President Trump put some bite in his bark against drug prices when he announced a new Medicare payment model that the administration says will save American taxpayers billions of dollars over the next several years.
Targeting what he called “global freeloading,” Trump unveiled a plan during a press conference Oct. 25, 2018, that allows Medicare to set payments for select Part B drugs at a target price based on the discounts pharma gives to other countries. Currently, Medicare sets payments for physician-administered drugs based on the average sales price in the U.S. market plus a price-based add-on fee.
Introducing an International Pricing Index (IPI) model to the United States, the Trump administration promises to bring down Part B drug prices while cutting down on “foreign freeriding.”
“For decades, other countries have rigged the system so that American patients are charged much more for the exact same drug,” the president said.
The IPI model will be phased in over five years, with targeted overall savings for patients projected to be $17.2 billion, with out-of-pocket savings potentially totaling $3.4 billion, according to statistics from the Department of Health and Human Services. This timeframe certainly provides pharmaceutical firms and their representative groups a window of opportunity to lobby against the proposed changes and/or attempt to tweak the reforms outlined under the IPI.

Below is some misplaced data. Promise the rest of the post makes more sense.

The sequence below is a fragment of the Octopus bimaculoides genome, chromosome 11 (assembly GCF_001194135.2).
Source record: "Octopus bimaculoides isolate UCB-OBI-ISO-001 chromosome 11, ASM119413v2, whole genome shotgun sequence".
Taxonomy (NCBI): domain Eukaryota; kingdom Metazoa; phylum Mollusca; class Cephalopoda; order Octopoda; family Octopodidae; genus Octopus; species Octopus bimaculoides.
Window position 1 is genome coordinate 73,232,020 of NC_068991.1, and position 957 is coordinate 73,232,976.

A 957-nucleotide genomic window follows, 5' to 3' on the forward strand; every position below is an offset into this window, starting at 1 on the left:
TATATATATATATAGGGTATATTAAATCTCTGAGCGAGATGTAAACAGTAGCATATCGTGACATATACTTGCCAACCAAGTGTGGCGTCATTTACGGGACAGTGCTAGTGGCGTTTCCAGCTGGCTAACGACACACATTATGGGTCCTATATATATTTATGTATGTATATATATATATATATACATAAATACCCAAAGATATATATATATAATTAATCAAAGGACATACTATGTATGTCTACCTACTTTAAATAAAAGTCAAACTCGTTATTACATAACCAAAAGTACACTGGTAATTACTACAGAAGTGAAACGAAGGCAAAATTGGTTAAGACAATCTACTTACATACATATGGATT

The president’s announcement coincided with the release of an HHS report that examined the cost of 27 Part B drugs and compared U.S. expenditures to what countries with similar economic conditions pay. The report concluded that Medicare pays nearly twice as much on average compared to foreign countries.
It’s assumed these 27 drugs would be included in the “select” pharmaceuticals targeted by the proposed IPI model. Among those analyzed in the HHS report were Avastin, Herceptin, Lucentis, Remicade, Soliris, and Xolair.
James Greenwood, president and CEO of BIO, said in a statement that placing foreign price controls on a certain number of drugs “will severely chill investment in new cures and therapies for America’s seniors.”
It’s too early to tell the impact the proposal could have on pharmaceutical companies and their research programs. Trump has promised to introduce drug pricing reform, and he did so, but initial market reactions did not indicate panic on the part of pharma. Greenwood said BIO will oppose “short-sighted and harmful changes” to Medicare. This promises to be an issue worth watching for further developments as we move into the new year.
Chris Silva is a senior analyst at DRG and specializes in information technology, telehealth, and big data, among other topics. His work appears in Health Plan Analysis and Market Overviews. Follow him on Twitter at @ChrisSilvaDRG